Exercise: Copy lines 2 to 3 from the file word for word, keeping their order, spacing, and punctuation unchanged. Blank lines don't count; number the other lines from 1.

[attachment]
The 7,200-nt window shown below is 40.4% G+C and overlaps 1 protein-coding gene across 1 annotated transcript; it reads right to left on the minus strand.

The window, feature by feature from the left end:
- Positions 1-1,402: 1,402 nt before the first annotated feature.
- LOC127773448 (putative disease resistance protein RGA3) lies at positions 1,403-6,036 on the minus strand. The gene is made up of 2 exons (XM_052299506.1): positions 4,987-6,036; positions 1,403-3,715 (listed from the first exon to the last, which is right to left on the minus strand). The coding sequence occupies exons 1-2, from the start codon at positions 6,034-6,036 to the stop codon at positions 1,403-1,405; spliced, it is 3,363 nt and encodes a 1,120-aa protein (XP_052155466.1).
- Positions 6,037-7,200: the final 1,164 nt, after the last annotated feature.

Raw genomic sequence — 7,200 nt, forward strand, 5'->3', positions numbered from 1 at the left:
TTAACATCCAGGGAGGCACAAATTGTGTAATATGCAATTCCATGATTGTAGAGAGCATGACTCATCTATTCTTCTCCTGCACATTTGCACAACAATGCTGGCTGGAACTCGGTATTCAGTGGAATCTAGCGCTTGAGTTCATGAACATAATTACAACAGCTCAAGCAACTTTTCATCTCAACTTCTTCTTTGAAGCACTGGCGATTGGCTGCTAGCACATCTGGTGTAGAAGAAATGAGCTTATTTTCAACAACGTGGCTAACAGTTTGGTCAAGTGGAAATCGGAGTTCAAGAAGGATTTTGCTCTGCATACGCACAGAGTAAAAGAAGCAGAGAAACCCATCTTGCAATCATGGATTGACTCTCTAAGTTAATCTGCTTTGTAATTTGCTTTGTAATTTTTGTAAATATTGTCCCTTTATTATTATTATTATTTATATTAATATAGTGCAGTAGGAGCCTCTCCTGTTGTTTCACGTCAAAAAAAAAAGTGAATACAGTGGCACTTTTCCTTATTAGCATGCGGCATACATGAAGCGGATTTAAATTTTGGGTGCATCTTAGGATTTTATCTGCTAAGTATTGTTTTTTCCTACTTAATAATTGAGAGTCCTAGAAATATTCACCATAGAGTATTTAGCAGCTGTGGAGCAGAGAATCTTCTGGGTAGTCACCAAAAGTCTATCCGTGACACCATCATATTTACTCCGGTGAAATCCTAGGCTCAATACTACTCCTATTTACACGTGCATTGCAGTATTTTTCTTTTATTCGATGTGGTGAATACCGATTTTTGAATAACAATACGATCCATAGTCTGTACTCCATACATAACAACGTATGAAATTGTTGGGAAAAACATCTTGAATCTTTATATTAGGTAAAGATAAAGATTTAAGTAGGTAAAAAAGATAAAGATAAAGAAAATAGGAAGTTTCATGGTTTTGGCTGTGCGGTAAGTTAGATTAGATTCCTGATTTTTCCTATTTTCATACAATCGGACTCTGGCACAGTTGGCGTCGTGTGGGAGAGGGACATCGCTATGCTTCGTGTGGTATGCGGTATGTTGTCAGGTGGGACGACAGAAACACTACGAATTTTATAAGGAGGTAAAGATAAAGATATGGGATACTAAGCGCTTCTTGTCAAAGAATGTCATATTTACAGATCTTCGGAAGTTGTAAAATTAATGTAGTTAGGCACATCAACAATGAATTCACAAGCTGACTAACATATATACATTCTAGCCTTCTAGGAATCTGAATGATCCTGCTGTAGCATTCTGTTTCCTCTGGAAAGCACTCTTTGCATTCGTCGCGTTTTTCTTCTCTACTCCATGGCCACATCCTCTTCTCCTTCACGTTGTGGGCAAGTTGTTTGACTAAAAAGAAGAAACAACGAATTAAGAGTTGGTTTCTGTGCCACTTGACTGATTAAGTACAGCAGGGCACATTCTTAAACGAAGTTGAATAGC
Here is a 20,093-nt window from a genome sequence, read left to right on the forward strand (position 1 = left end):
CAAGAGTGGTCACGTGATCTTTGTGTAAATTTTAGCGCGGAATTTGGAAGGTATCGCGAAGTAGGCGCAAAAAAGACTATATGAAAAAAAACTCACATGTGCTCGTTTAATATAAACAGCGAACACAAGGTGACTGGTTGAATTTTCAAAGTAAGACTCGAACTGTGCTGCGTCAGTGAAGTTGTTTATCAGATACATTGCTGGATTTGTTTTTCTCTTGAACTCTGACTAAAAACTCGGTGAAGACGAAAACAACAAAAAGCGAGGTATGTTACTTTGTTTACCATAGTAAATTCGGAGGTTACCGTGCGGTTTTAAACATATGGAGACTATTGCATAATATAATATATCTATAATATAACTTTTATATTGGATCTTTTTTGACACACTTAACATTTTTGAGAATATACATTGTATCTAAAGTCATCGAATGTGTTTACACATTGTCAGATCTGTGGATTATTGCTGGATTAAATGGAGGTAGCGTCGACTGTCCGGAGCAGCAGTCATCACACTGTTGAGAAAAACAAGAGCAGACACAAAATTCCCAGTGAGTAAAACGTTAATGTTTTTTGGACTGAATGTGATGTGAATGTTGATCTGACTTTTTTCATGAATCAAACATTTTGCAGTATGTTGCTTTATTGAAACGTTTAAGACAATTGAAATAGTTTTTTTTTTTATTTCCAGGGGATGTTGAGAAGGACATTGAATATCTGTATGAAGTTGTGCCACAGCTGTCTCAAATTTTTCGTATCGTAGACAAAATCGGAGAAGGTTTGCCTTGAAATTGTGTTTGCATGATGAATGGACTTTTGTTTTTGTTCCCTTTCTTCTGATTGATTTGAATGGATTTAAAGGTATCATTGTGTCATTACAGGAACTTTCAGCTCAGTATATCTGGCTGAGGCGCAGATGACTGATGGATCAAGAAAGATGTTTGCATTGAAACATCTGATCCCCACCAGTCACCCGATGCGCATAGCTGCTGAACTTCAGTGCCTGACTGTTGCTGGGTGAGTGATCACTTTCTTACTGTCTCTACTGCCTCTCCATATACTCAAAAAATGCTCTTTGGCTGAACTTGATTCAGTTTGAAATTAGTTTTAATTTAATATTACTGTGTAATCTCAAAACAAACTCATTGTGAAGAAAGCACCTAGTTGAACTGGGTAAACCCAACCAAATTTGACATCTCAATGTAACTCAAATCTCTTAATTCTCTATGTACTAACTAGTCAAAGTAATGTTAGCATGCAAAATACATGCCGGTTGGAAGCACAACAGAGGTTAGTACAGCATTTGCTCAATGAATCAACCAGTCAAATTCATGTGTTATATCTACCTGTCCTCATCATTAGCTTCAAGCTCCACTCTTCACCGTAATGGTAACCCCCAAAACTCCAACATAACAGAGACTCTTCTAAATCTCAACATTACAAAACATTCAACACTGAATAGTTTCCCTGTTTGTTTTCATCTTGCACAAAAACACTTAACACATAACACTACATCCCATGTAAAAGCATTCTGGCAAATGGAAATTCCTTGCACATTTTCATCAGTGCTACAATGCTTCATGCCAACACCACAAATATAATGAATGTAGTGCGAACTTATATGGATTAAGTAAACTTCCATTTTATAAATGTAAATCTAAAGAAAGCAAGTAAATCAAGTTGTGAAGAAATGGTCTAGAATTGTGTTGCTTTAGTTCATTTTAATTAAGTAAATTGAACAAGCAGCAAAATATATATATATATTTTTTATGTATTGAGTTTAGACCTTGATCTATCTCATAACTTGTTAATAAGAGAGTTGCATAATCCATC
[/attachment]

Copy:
The window, feature by feature from the left end:
- Positions 1-1,402: 1,402 nt before the first annotated feature.